Code Complete is a book which is part of the Microsoft Collection. It contains advice advocating peer review and brushing upon unit testing as a concept. It does not go too far into detail with unit tests, but it may warm him up to the idea and you can further explore the topic from there.
Ultimately you need somebody who is a programmer directly involved in automating testing... I mean, that's by definition.
Unit tests are most effectively written by the people who are most familiar with the subsystems they are written for, when someone else is chosen to write unit tests it takes them time to ramp up, and they may miss intention not documented or clear in the code which could result in worse coverage. On the flip side, the owner of the subsystem can be blind to certain deficiencies as well (but this is what peer code reviews are for!)
The rest of this is really just idle discussion about ethics, but it's important to consider.
Some people like to try and "sneak shit in" to the build when management makes silly decisions. This makes me not only uneasy, but also kind of wary about those programmers. I understand the motivation, I think we've all been there, but ultimately you should educate rather than participate in subterfuge.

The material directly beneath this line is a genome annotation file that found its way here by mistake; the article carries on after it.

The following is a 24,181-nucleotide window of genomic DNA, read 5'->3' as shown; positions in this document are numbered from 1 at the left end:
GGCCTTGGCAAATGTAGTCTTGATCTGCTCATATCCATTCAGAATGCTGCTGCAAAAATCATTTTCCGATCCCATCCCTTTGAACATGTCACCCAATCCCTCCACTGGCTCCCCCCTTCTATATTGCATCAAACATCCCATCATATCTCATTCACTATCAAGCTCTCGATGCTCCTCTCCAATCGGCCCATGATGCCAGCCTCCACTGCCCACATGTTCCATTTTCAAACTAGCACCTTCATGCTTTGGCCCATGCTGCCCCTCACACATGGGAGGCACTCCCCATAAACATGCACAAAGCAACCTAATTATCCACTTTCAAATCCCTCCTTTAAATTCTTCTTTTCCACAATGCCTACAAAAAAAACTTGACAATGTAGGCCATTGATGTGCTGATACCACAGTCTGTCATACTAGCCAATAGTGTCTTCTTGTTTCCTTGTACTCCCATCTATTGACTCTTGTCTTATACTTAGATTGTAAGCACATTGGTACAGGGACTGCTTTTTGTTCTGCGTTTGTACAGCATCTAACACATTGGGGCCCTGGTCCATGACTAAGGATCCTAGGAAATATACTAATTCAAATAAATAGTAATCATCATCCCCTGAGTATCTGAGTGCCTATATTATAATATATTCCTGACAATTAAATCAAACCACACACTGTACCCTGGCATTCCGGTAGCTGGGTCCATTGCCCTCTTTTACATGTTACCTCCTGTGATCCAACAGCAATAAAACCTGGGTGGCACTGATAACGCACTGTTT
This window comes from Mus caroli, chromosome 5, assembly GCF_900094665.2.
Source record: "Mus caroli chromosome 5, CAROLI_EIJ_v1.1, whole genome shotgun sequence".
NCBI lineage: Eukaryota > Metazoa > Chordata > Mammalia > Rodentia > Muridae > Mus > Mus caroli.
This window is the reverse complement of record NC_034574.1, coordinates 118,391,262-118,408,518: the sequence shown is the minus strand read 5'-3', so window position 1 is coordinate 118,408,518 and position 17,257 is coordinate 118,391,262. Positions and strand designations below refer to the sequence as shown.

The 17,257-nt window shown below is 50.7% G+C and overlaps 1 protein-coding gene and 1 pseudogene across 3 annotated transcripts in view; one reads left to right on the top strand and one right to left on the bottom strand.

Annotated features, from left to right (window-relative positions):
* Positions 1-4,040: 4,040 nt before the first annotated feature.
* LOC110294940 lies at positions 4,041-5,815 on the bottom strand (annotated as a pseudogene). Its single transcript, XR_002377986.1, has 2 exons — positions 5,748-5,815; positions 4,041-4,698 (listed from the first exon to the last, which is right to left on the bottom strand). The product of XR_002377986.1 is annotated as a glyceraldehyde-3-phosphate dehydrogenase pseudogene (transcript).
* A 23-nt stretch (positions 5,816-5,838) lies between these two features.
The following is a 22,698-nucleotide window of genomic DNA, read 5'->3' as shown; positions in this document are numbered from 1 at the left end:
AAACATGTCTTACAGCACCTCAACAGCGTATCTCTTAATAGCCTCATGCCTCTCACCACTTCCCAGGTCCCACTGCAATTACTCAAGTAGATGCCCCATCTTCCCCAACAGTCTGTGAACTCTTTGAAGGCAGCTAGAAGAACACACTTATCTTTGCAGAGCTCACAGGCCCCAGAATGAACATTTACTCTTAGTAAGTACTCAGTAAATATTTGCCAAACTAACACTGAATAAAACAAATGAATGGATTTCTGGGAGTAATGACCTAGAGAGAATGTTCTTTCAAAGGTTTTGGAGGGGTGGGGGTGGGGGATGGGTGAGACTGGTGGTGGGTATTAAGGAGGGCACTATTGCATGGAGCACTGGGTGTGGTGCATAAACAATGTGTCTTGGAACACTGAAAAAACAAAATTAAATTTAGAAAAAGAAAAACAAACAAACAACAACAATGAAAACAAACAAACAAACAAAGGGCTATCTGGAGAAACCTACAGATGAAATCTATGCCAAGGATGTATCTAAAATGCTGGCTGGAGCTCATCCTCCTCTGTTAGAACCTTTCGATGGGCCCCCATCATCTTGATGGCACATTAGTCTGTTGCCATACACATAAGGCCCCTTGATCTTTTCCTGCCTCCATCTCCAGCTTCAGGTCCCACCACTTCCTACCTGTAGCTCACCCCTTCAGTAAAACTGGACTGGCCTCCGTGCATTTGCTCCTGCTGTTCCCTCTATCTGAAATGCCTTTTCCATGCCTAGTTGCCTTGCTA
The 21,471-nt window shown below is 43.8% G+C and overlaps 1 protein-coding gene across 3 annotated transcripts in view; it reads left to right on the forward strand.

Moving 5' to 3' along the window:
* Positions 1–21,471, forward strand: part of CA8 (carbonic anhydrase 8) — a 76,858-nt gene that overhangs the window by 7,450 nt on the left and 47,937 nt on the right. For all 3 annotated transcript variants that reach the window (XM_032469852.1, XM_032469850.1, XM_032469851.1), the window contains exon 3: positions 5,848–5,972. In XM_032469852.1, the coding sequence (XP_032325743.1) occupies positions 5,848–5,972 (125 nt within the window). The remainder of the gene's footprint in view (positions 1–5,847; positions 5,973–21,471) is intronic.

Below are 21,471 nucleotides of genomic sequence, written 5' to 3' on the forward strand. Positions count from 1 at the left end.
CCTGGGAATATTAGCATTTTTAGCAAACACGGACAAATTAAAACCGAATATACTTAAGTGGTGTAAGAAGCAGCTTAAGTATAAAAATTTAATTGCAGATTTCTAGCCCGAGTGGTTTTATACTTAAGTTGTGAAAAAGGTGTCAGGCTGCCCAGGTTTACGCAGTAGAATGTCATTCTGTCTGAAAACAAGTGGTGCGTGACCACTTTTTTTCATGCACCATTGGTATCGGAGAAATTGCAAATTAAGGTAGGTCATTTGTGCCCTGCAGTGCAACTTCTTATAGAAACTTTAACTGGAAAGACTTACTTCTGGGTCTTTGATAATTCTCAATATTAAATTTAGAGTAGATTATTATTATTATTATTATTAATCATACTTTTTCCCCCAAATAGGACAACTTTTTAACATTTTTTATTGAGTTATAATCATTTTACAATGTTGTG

Management plays an important role in scheduling and they rely on you for both accurate estimates and a general understanding of work being done. If you pad your estimates to sweep extra work under the rug is that really a good thing? What was a simple lie becomes this elaborate hoax you're playing on the people directly involved in helping your career progress.
What was a problem with process and estimation for legitimate work has now become a sticky ethics issue.
I strongly recommend going about your planned approach of convincing your manager to see your point of view through reason, logic, and appealing to his love of Microsoft. ;)
Over the long term if you find yourself constantly fighting management on decisions about programming process (which really isn't their job to make decisions on) it would probably be best to polish up that resume and find a better job.
Part of a programmer's job is to educate the people involved who have less expertise. Explaining that to your manager may help break down some of the intellectual barriers he has on the subject and soften him up to accepting your advice on the matter.